Divorced parents in Georgia might feel like the pressure to communicate and coordinate activities for their children eases with the arrival of the teenage years. Growing independence among the children, especially if they are driving, could cause parents to drift into ineffective parenting behaviors like relying on teens to relay messages to the other co-parent. They might also assume that the other parent knows what their kids are doing.
Parents sometimes make the mistake of thinking that their teenage children are communicating the same information to both parents. In reality, co-parents need to maintain regular communication about problems or other issues that their children are experiencing. As teens become increasingly mobile and independent in their own lives, parents still need to confirm whether their teens are actually with the other parent when they are supposed to be. Teens could easily take advantage of inattentive parents and drift into undesirable behaviors without consistent oversight.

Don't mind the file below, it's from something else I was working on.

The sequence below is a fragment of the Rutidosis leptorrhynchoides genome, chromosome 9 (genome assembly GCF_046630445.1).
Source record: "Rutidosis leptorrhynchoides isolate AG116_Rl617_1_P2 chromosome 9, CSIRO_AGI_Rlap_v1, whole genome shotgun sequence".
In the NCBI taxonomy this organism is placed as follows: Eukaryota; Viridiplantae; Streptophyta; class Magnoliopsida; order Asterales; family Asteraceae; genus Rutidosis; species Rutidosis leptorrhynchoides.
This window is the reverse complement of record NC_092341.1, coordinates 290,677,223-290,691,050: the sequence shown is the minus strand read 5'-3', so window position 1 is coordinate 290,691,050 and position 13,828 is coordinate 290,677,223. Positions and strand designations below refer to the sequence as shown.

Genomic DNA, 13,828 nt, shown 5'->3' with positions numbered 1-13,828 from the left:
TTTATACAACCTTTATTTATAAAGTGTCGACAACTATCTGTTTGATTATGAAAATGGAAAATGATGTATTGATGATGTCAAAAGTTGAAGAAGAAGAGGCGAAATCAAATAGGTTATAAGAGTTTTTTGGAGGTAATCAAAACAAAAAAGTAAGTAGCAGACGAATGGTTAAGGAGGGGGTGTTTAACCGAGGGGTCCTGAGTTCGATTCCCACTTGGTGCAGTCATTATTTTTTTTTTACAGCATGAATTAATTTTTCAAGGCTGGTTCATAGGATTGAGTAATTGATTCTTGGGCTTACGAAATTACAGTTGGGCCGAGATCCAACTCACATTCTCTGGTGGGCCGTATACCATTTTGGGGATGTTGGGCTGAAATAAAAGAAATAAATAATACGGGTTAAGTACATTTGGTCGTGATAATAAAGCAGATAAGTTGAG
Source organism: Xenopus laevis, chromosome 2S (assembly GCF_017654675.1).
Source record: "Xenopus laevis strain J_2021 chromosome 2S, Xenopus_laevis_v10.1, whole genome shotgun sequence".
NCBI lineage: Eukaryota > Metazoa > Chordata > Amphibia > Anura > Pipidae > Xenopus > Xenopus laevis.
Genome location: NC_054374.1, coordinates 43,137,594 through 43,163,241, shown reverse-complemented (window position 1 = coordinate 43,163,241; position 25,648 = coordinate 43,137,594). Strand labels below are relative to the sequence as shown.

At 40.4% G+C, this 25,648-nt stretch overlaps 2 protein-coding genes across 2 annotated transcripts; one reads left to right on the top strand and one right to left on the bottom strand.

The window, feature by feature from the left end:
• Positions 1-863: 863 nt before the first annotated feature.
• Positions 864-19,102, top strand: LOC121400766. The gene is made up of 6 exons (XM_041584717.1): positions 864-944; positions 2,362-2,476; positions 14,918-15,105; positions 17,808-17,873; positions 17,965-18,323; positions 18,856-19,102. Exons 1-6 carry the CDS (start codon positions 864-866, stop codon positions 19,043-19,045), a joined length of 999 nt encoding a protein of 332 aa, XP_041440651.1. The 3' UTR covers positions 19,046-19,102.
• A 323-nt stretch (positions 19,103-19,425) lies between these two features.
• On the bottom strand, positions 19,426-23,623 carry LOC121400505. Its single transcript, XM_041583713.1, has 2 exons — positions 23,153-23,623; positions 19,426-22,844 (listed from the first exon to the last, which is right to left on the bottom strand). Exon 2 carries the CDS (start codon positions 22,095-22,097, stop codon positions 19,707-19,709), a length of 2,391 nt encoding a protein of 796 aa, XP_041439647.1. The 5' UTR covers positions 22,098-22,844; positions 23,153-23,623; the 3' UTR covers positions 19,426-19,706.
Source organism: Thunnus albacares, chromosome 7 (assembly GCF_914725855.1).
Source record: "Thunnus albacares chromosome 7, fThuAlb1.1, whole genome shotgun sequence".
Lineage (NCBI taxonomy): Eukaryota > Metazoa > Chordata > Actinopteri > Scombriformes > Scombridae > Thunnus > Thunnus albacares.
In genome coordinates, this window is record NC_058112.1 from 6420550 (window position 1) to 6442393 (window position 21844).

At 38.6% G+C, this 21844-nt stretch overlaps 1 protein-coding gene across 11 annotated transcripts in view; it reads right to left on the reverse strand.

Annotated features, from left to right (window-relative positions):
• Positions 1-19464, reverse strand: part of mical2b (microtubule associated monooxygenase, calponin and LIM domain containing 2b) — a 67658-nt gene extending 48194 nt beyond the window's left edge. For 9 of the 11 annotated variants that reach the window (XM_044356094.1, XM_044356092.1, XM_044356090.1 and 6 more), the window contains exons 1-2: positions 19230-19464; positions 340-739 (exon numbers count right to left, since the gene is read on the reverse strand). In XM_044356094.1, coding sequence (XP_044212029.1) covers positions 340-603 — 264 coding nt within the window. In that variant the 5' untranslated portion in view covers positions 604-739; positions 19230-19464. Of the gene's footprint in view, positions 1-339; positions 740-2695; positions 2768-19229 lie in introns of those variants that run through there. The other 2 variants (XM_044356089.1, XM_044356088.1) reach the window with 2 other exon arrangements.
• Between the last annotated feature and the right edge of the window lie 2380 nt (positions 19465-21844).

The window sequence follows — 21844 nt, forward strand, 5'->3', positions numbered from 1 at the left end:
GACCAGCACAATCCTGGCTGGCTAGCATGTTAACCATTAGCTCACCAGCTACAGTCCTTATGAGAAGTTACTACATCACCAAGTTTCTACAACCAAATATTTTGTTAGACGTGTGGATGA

Both parents need to take an active interest in their teens’ lives. They should get to know their teens’ friends so that parental guidance and support will remain a steady influence as their children build relationships with their peers.
The foundation of successful co-parenting begins with a plan that the parents develop during the divorce process. Someone who needs advice about child custody, child support and other parenting issues could reach out to a family law attorney for advice. With legal support, a parent might successfully navigate important decisions about custody schedules. An attorney could also guide the client toward compromises about issues like where the kids will go to school, who has the kids for which holidays and how to set up consistent parenting rules across both households.